For Soraya Chandrakuar, a project manager for HSBC North America in Tampa, the transition in and out of maternity leave couldn't have gone smoother. Known for having a family-friendly environment, HSBC even provides mother's rooms for moms who are nursing. After talking it over with her manager, Chandrakuar was able to work from home two weeks before giving birth to her son, who is now 10 months.
Chandrakuar credits her stress-free transition to open communication with her manager and co-workers.
"Communication is really key, because it's still a business," she says. "If you let people know ahead of time, everyone can plan accordingly - including yourself."
Prepare While Pregnant
According to Lolita Carrico, founder of ModernMom.com, an online resource for today's busy parents, a successful transition back into the workplace starts before you even go on maternity leave.
"In the few weeks or even a month before you leave, try and forecast as much as possible as to what the situation is going to be like," explains Carrico, a mother of two. "Set your office up so people know where things are when you leave, but also make sure things are in place and ready for you to jump back in when you return."
Discuss maternity leave plans with your boss three to six months before your due date. Research your companies policies governing family leave time and know what will financially work for you. However, beware not to make too many changes to those plans once they are set in place. Remember that your supervisor and co-workers are counting on your return, so it's important to be confident in your decision to return to work.
"I encourage people to tell their employer as much as possible, but it's worse for the employer when you tell them one thing and end up having to do another," says Robin Wolander, founder of Parenting magazine and mother of two. "If you are a significant contributor to your company, they really need to be able to plan around a set absence."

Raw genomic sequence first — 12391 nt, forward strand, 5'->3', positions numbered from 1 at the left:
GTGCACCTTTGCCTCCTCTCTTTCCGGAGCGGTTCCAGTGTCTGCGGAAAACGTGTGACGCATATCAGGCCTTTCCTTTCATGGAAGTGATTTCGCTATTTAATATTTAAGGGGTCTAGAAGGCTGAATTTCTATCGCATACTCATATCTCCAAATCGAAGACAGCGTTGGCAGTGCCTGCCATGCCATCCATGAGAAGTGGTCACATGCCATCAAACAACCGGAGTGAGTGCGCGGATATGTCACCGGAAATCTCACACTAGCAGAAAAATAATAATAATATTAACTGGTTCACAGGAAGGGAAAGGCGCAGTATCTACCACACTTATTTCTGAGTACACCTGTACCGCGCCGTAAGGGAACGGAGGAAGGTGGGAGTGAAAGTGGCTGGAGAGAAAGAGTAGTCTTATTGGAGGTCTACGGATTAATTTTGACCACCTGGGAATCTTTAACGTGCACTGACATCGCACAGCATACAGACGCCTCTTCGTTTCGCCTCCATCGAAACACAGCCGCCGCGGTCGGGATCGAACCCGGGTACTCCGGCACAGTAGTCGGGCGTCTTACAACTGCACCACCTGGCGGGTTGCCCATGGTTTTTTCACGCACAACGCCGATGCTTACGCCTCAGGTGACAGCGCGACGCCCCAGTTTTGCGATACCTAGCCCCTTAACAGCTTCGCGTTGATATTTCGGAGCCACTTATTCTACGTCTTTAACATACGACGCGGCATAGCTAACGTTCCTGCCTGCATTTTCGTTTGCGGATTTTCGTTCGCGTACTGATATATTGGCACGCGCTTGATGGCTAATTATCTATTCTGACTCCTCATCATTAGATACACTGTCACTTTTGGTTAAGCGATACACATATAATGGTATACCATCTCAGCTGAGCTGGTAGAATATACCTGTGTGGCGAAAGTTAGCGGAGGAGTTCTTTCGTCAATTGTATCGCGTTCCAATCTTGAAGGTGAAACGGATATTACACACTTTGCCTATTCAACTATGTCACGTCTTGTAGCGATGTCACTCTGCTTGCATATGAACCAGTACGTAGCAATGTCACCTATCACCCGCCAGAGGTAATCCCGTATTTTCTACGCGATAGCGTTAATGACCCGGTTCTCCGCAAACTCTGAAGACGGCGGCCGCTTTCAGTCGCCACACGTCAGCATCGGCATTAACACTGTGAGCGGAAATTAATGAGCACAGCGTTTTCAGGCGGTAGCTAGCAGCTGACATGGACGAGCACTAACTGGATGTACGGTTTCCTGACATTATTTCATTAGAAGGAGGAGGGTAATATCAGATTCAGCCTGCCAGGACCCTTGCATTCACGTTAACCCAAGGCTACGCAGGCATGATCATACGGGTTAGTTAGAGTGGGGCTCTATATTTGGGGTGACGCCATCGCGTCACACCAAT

Take Your Time
Sometimes, preparing for a new baby can be just as challenging as raising one. And because 45 percent of full-time working moms assume the majority of parenting responsibilities, according to a recent survey by ClubMom, a free national membership organization, women may feel pressured into taking a shorter leave of absence.
Carrico strongly urges mothers not to push themselves too hard when it comes to time off. In reality, she says, you only get a few weeks of quality time with their child during a six-week leave.
"When it's possible, I suggest moms should go with three months if it financially works for them," suggests Carrico. "We find that a lot of women who go back to work four to six weeks after having their baby, it's like they never stopped. They're still tired and ragged and haven't had a chance to breath."
In the Loop
Wolander, who is also the author of "Naked In the Boardroom: A CEO Bares Her Secrets So You Can Transform Your Career" (Fireside, $20), recommends easing the transition back to work by staying somewhat connected.
"I told everybody to leave me on all the email threads, but not to expect any responses," she says. "That was really great, because the most important thing was I didn't feel panicked about what I was missing. You get a perspective when you're nursing a child and reading email. [You think], 'You know, I really, could miss all this; it's not crucial.'"
If you must take calls, consider investing in a mobile call screening service like CallWave. This software allows you to listen in while someone leaves a message, which lets you get the information you need without having to answer the call.
However, as with Chandrakuar, if you keep an open line of communication before taking leave, your employer will need to contact you less, resulting in less stress in the long run.